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SPORTS

What you need to know about the Tokyo Olympic Games right now

SPORTS By Reuters | July 26th 2021
The sun shines above an image of the Olympic rings at Yokohama Baseball Stadium as the venue is prepared for softball competition at the 2020 Summer Olympics, Thursday, July 22, 2021, in Yokohama, Japan. (AP Photo/Matt Slocum)

New Olympic champions -- one as young as 13 -- were crowned in Tokyo on Monday as an exuberant coach became the fan meme of the Games when the world watched him madly cheer his swimmer's victory in a spectator-free aquatic centre. 

Here's what you need to know about the Tokyo Games:

AUSSIE GOLD

Australia's Ariarne Titmus drew first blood in her Olympic showdown with American Katie Ledecky after her brilliantly timed swim secured a famous victory in the 400m freestyle at the Tokyo Games.

Britain's Adam Peaty delivered another dominating swim to repeat his gold medal success from Rio in the 100m breaststroke, while Canadian Maggie MacNeil stormed to victory in a close women's 100m butterfly and the United States triumphed in the men's 4x100m relay.

It was Titmus' coach, however, who deserved the gold medal for celebrating. Viewers were mesmerized by Dean Boxall as he leaped in the air, tore off his mask and screamed ecstatically, headbanging with his surfer-like hair tumbling around him.

"I just lost it in the moment," he later told Australia's Seven network.

YOUNG GUNS

Japan's Momiji Nishiya won gold in the women's skateboarding event, making her the country's youngest gold medallist. In an unusually young field of contestants, both the gold and silver went to 13-year-olds, with a 16-year-old Japanese skater clinching the bronze medal. 

Meanwhile, the female gymnasts who would not have met age eligibility criteria if the Tokyo Games had been held in 2020 are relishing their unique Olympic experience. The International Gymnastics Federation, the sport's governing body, decided to allow those turning 16 in 2021 -- instead of 2020 -- to compete in Tokyo in light of the postponement, something that has stirred debate within the sport.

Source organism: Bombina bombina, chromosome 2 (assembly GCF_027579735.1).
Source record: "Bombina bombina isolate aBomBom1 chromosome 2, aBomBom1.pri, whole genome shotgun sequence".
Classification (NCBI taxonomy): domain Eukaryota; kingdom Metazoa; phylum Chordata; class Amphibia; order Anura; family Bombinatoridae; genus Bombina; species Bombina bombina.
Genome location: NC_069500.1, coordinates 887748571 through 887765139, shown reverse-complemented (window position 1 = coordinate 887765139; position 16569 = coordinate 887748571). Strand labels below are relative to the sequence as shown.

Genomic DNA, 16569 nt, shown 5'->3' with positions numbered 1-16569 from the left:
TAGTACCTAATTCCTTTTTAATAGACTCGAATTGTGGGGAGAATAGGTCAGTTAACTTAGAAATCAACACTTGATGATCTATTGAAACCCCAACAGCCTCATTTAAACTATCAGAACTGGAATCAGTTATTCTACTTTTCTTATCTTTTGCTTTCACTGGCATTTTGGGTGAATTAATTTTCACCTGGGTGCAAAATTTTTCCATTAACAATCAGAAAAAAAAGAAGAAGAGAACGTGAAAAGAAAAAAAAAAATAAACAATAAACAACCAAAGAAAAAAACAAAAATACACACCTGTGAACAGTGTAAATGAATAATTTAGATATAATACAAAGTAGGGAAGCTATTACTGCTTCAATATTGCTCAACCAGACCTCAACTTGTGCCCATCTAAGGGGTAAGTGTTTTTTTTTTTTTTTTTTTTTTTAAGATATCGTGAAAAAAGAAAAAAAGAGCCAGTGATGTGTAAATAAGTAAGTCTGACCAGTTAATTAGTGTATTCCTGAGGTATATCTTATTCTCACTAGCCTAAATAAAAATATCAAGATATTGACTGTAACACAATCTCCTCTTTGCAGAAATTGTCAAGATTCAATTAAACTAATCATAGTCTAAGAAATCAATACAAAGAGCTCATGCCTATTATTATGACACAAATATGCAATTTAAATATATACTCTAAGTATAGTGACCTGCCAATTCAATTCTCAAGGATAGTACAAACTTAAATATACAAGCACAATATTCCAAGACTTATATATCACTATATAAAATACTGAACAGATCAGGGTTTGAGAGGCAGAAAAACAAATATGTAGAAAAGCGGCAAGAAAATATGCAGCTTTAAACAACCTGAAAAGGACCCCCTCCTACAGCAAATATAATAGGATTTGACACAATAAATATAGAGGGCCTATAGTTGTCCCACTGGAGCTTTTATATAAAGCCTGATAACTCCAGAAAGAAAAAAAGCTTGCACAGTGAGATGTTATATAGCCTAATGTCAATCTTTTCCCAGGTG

DREAM TEAM DOWN

The U.S. men's basketball team suffered a shock 83-76 defeat at the hands of France on Sunday night, losing at the Olympics for the first time since 2004 and for just the sixth time in the history of the tournament.

"It felt good," France's Evan Fournier, who powered the win with game-high 28 points, told Reuters.

Star U.S. player Kevin Durant was saddled with foul trouble early and found it hard to get into a rhythm. He fouled out near the end of the game.

Recent form suggests the Dream Team's path to the top of the podium might not be as easy as in the past. They also dropped two straight exhibition games this month, including a surprise loss to world 22nd-ranked Nigeria.

HAPPY BRITS

Britain's Tom Pidcock blew the opposition apart to win gold in the men's Olympics mountain bike race after he seized control after four laps of the 4.1km Izu circuit and was never challenged.

The Brits also pulled off a stunning victory in the men's 10 metre synchronised platform diving, ending China's golden run in the event.

China had won gold in the event in the last four Games but costly errors in their fourth dive meant the lead slipped through the fingers of Cao Yuan and Chen Aisen, as four-time Olympian Tom Daley and new diving partner Matty Lee held their nerve at the Tokyo Aquatics Centre to top the podium.

The decisive victories, along with Peaty's pool win, had Team GB high on the medal tally with three golds and six medals in total.

JAPAN FANS AND DETRACTORS

Some Japanese sports fans defied Olympic organisers and gathered along the route of the triathlon, grabbing a rare opportunity to see live competition and Norwegian Kristian Blummenfelt win the gold.

"I think the risk of getting infected is extremely low, almost equal to zero," said Masao Kitada, a 35-year-old finance worker standing at the roadside. "The Tokyo Games are very special, so I can't miss this chance." 

Organisers, however, reported 16 new Olympics-related coronavirus cases on Monday, bringing the total number of cases to 148.

Support for Japanese Prime Minister Yoshihide Suga slid nine points to 34%, its lowest since he took office, a survey showed on Monday, as worries about COVID-19 clouded his hopes the Tokyo Olympics would boost his ratings ahead of an election this year. 

Japan has had some cheering news from the Games. The host nation is tied with China and the U.S. atop the tally with six gold medals.

POOL OF DREAMS

Swimming legend Michael Phelps hailed Ahmed Hafnaoui for his "unbelievable swim," saying the 18-year-old Tunisian's shock gold on Sunday was a great example of how swimming at the Tokyo Games was likely to have a series of wide open races.

"The difference between these Olympics and the past, in my opinion, is that every single person in the final has a chance of winning gold – it doesn't matter if you are in lane one, eight or four, everyone is close," said Phelps, the most decorated Olympian of all time. 

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